Providence Equity Targets Virgin Media
Virgin Media, the recently renamed U.K. cable operator once known as NTL, could be a buyout candidate after British newspaper reports that private equity giant Providence Equity Group is readying a $15 billion bid for the company.
News that Virgin may be in play goosed the company’s stock by more than 7% this week.Virgin Media shares, down nearly 5% ($1.16 each) May 9 after it reported disappointing first-quarter results, shot up 7.2% ($1.80) between May 18-21 to $26.65 per share. The stock has since dipped slightly, closing at $26.45 per share May 23.
Reports in several U.K. newspapers in the past few weeks said that Providence, one of the more aggressive private-equity buyers of European cable -- it owns stakes in German cable operator Kabel Deutschland; Swedish cable operator com hem; Dutch cabler Casema; and Turkish cable operator Digiturk -- was talking with other private-equity giants Kohlberg Kravis Roberts, Blackstone Group and Cinven about launching a bid as high as $31 per share.
Virgin, which changed its name earlier this year after it purchased media baron Richard Branson’s Virgin Mobile wireless telephone company, has been embroiled in a battle with U.K. direct-broadcast satellite service provider British Sky Broadcasting for months over content rights. The dispute has centered on contract renewal terms for Sky basic channels, including Sky One (which airs such hit U.S. television shows as Lost and 24), Sky News and Sky Sports News. Virgin pulled the channels from its systems in late February.
BSkyB has since said it has tried to negotiate with Virgin Media on a new deal – CEO James Murdoch released a letter he sent to Virgin CEO Steve Burch on May 10 -- released publicly on May 18 -- proposing that the two companies split the nearly $20 million difference between their respective offers for the channels. Virgin has disputed that figure, claiming that the new offer would reduce what it considers to be an excessive and anti-competitive price by about 15%.
Virgin sued BSkyB in British High Court April over the contract renewal, claiming that BSkyB was abusing its dominant market position -- BSkyB has 8.3 million subscribers to its direct-to-home satellite service in Britain -- by doubling its prices.
The loss of those popular channels resulted in a loss of 47,000 on-net customers for Virgin Media in the first quarter. And the cable operator said that investors should expect those losses to continue as the BSkyB dispute carries on.
“This is the latest in a string of negative competitive developments over the past year,” Credit Suisse First Boston analyst Bryan Kraft wrote in a research note. “Management has once again postponed the outlook for improving subscriber trends and meaningful [cash flow] growth, this time out to [the third quarter]. Can they deliver? It is tough to tell as this is not the first time we’ve been on the cusp of a major turnaround, only to be disappointed.”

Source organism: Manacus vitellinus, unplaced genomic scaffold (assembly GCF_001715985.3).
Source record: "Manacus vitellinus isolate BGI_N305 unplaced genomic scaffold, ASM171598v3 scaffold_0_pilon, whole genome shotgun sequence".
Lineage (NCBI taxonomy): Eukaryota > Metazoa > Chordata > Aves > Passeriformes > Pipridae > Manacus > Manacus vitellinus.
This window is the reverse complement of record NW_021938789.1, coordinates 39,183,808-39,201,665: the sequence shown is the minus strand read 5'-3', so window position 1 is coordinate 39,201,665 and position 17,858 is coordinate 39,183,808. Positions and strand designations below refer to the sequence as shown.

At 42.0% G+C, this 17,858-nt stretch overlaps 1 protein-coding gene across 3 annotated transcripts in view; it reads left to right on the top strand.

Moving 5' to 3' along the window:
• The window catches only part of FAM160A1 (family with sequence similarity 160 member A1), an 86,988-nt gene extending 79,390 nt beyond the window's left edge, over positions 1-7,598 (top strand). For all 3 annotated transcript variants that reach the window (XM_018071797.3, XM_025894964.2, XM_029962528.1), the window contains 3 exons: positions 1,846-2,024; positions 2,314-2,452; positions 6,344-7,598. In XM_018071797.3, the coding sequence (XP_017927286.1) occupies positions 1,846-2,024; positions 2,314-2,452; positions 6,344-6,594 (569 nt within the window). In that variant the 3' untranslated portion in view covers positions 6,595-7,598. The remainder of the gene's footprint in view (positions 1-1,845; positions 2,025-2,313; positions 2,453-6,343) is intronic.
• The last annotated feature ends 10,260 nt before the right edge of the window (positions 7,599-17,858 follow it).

That disappointing first quarter also prompted one of Virgin Media’s biggest shareholders – Franklin Mutual Advisers, a Short Hills, N.J.-based mutual fund that owns about 30.3 million shares (9.4%) of Virgin Media stock – to reveal its displeasure with company performance in a recent filing with the Securities and Exchange Commission.
“In view of the results for the first quarter 2007 announced by the Issuer on May 9, 2007, FMA may initiate discussions with the Issuer regarding, among other things, the Issuer's strategic direction, corporate governance and management, and to communicate from time to time with the Issuer's executive management and board of directors and with other holders of the Common Stock regarding such matters,” Franklin stated in the May 10 filing.
Virgin Media’s relationship with BSkyB appeared to sour last year, about a month after Virgin launched an $8.9 billion bid to buy ITV, the largest broadcaster in the U.K. Shortly after Virgin made that offer, BSkyB bought a 17.9% stake in ITV, which effectively blocked Virgin’s bid. Although ITV later rejected Virgin Media’s offer as too little, a deal would have needed 75% approval from ITV’s board. That sent Branson into a tizzy – he publicly slammed Murdoch and BSkyB in the British press, calling the purchase a “blatant attempt to distort competition even further by blocking any attempt to create a strong and meaningful competitor.”
On May 24, the U.K. Department of Trade and Industry referred BSkyB’s purchase of the ITV stake to the U.K. Competition Commission, the government body that rules on antitrust activity in Britain.
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